How to play Nuts, aka 2 handed solitaire or team solitaire.
I remember when I was a kid, watching my parents play a specific card game with other adult family members and friends. The card game was called Nuts. As I got older and was able to keep up, I was allowed to play the game as well. Now, some 35 years after playing my first game of Nuts, I continue to play the game with my adult children and friends. The game has pretty simple rules but the game play can only be described as chaos. Sometimes the game is slow, allowing for nice conversation while playing. But, with the drop of a single card, in a flash the tempo of the game can escalate to a frenzy.
Because I love this game so much and I have found so little on the Internet to explain how this great card game is played, I have decided to write this article on “How to Play Nuts”. I hope you enjoy this card game as much as my family and I have.
The instructions for this card game are for 4 players, the normal number of people to play the game. Up to 8 players may play, however you must increase the number of card decks by 1 for every 2 additional players.
What you need to play the game:
2 decks of cards, each a different color
A pad of paper and pencil to keep score
A large sturdy playing surface like a dining room table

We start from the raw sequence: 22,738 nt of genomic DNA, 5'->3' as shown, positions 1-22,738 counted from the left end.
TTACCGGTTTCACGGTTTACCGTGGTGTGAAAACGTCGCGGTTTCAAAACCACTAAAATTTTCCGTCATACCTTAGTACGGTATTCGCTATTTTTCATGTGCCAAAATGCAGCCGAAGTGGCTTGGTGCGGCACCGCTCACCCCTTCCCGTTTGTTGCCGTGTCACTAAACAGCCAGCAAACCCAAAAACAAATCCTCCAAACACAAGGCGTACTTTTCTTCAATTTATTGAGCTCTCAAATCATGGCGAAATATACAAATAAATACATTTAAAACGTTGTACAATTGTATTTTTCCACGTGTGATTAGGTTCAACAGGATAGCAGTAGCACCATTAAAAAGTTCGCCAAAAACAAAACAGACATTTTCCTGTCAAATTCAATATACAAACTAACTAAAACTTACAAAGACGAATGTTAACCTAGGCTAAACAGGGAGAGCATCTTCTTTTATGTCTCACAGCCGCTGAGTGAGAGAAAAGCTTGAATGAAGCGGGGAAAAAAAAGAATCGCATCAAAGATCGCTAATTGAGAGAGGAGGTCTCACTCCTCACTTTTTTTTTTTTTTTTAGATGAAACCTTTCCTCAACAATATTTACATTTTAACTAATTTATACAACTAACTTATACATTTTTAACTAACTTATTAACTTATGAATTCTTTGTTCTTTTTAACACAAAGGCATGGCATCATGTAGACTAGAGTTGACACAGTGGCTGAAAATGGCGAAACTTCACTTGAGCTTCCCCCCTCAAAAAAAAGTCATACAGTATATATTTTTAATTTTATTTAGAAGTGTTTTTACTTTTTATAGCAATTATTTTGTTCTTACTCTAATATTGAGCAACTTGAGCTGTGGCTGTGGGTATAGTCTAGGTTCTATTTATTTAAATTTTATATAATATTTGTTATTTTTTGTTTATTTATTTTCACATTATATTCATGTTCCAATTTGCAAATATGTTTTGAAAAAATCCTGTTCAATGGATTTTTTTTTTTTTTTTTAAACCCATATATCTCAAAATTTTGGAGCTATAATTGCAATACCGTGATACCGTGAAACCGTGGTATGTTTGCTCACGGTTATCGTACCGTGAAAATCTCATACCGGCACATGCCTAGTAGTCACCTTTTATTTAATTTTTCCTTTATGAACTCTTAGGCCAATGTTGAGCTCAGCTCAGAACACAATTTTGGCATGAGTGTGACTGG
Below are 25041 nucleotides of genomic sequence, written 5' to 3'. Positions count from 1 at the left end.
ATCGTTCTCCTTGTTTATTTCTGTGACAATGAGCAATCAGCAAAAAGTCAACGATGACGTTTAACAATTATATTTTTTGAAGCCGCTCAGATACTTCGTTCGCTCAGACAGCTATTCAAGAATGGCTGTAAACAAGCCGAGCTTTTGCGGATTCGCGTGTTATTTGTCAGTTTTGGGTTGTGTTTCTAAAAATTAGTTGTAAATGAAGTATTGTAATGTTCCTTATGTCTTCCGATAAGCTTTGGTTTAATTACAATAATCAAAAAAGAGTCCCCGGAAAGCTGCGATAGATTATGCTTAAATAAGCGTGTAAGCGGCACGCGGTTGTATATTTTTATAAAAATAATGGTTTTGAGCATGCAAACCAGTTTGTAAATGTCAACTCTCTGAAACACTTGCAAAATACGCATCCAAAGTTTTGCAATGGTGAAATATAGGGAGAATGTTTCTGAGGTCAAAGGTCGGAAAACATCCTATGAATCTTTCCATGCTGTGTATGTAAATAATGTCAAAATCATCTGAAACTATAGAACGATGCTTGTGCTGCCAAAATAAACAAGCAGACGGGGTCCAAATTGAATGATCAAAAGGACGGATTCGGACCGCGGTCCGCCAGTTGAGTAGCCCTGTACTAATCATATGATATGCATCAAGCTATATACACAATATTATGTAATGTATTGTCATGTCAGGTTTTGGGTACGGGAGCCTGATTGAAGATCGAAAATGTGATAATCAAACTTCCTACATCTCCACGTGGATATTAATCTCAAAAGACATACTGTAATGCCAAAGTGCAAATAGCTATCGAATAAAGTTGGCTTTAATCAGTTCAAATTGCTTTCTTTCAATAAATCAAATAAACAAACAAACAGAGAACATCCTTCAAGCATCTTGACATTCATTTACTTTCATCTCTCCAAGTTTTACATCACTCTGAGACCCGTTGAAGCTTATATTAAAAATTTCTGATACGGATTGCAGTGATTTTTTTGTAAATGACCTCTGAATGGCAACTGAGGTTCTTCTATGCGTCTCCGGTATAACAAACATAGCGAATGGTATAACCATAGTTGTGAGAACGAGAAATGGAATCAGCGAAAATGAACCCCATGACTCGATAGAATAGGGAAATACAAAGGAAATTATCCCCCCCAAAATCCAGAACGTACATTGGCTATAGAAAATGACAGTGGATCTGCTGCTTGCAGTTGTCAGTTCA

Players split into teams of 2
One player on each team will shuffle a deck of cards thoroughly. After shuffling, the player counts out 11 cards from the top of the deck and then places the stack of eleven and the stack of remaining cards side by side, face down, on the table and slides them towards the other team. (If there are more than 2 teams, slide the cards to the team on your right). Each team now uses the deck they were given by the other team.
In each team, one player holds the “Nuts” (the 11 cards that were separated from the rest of the deck), and the other player holds the “Cards” (the remainder of the deck). Players on each team swap what cards they hold on each new hand.
The player holding the ‘Cards”, lays down cards on the table in front of their team in the same manner as solitaire, except only lay 5 cards across. So, lay 1 card face up and 4 face down in a row. Then lay a face up card on top of the second card and 1 face down card on each of the remaining cards. Then a face up card on the third card and so on. These are the “Table Cards”. Retain the remaining cards in hand, face down and in the order dealt.
The player holding the “Nuts” lays the stack of cards in front of him/her face up on the table. The cards must stay in the order they were dealt.
When each team has laid out their cards and are ready for play, someone announces “Start” and the game begins.
The “card” holder begins turning cards in the deck., This is done, with the cards still face down, by counting off 3 cards and without changing their order, turn them over and lay on the table in front of the player face up. The player may use the top card showing in game play.
The “Nuts” holder may only use the top card showing in the “Nuts” stack in game play.
Cards may be “played” in either of 2 locations. The teams own “Table cards” or the “Center”. Teams may not play cards on another teams “Table cards”.